“One obligation of this office is to protect taxpayers from fraud,” McMaster said. We take that obligation very seriously.

State Health and Human Services Director Robby Kerr stated “Health and Human Services applauds the Attorney General’s efforts to protect the interest of the Medicaid program and the citizens of South Carolina.”

Rob Tester, Director of the State Health Plan, acknowledged that rising drug costs are large issues in every state budget lawmakers deal with. “Recovering any taxpayer dollars is critical, and we have asked the Attorney General to protect our interest in this action, Tester said.” Since 2000, South Carolina Medicaid expenditures on prescription drugs have doubled to approximately $669 million. Similarly, the State Health Plan spent approximately $1.35 billion on prescription drugs between 2000-2005 whereas it only spent $420 million between 1995-1999.

Currently, twenty-one other states have filed similar lawsuits alleging that a number of pharmaceutical companies knowingly inflating drug prices. The Texas Attorney General has already successfully recovered $55.1 million from many of the same companies cited in South Carolinas action. In related cases filed by the federal government, pharmaceutical companies have paid approximately $2 billion in criminal and civil liabilities.

The Abbott defendants, based in Illinois, have been named as defendants in AWP cases filed by at least fourteen other states. Abbott is also a defendant in the federal court multi-district litigation pending in Boston, Massachusetts.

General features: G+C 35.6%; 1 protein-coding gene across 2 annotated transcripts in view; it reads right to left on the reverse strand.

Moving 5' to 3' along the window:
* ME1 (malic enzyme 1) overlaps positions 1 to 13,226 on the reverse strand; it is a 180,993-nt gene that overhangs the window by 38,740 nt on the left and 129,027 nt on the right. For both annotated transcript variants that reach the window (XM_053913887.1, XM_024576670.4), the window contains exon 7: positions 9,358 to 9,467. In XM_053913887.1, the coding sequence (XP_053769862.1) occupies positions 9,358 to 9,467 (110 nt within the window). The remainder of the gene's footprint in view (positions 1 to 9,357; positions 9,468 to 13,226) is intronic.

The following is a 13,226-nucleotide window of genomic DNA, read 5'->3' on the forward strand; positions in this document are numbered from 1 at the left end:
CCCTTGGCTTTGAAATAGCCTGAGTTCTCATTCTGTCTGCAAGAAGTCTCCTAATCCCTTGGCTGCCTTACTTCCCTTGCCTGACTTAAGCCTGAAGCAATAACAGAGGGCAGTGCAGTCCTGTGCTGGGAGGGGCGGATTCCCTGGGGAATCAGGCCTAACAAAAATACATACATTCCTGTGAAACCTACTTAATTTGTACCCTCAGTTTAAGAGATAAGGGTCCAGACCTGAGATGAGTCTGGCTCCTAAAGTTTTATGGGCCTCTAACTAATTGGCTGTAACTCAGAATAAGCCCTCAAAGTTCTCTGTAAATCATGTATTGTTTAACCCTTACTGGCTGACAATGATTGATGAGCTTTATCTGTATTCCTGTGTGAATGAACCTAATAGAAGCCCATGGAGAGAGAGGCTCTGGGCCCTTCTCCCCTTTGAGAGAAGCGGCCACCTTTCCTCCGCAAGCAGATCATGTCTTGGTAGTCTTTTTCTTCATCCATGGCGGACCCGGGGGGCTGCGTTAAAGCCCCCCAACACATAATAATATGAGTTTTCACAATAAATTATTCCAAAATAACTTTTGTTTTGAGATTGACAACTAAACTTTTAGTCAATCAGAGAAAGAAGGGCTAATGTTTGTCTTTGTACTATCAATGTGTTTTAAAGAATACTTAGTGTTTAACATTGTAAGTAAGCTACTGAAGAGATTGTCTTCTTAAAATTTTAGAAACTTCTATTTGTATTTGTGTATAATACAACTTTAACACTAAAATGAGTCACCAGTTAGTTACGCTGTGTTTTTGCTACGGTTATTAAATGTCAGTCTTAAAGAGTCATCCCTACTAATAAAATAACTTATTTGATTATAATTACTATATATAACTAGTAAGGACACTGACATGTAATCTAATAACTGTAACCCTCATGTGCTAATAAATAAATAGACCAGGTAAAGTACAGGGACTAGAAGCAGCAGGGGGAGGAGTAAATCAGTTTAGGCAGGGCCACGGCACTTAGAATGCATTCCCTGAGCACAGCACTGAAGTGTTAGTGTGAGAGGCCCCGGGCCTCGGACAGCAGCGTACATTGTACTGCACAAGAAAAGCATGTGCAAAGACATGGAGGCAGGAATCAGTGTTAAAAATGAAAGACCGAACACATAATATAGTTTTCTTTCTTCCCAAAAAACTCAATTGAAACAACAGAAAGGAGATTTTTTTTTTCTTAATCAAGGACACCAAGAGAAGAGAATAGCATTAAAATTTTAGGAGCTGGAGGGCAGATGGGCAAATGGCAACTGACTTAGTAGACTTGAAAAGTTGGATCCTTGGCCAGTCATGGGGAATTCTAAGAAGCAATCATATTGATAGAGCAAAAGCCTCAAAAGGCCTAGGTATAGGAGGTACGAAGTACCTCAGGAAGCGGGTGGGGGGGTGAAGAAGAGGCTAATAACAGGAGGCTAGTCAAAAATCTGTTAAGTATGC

From 1995 to the present, South Carolina Medicaid has spent approximately $140 million for Abbott drugs, and since 1995, South Carolinas State Health Plan has spent approximately $20 million on Abbott drugs.

Pharmaceuticals that are manufactured, distributed, marketed, and/or sold by the Abbott companies and reimbursed by South Carolina Medicaid or the South Carolina State Health Plan include, but are not limited to, Depakene, Sodium Chloride, Vancomycin, and Zemplar.

The Baxter defendants, located in Illinois, have been named as defendants in at least twelve other state cases alleging AWP fraud. Additionally, these defendants are named in the AWP federal court multi-district litigation proceedings in Boston, Massachusetts. Baxter recently settled AWP allegation cases with Texas in the amount of $8.5 million.

Since 1995, South Carolina Medicaid has spent approximately $6 million for Baxter drugs, and since 1995, the South Carolina State Health Plan has spent approximately $1 million on Baxter drugs.

Pharmaceuticals that are manufactured, distributed, marketed, and/or sold by the Baxter companies and reimbursed by South Carolina Medicaid or the South Carolina State Health Plan include, but are not limited to, Dextrose, Sodium Chloride, Sterile Water, and Gammagard SD.

Dey, Inc., located in California, has been named as a defendant in AWP cases filed by at least nineteen other states, and is also a defendant in the AWP federal court multi-district litigation pending in Boston, Massachusetts. Dey previously settled AWP allegation cases with Texas in the amount of $18,500,000 and with three other states in amounts totaling $5.2 million. Since 1995, South Carolina Medicaid has spent approximately $12 million on Dey drugs. The South Carolina State Health Plan has also spent a significant amount yet to be determined on this companys drugs.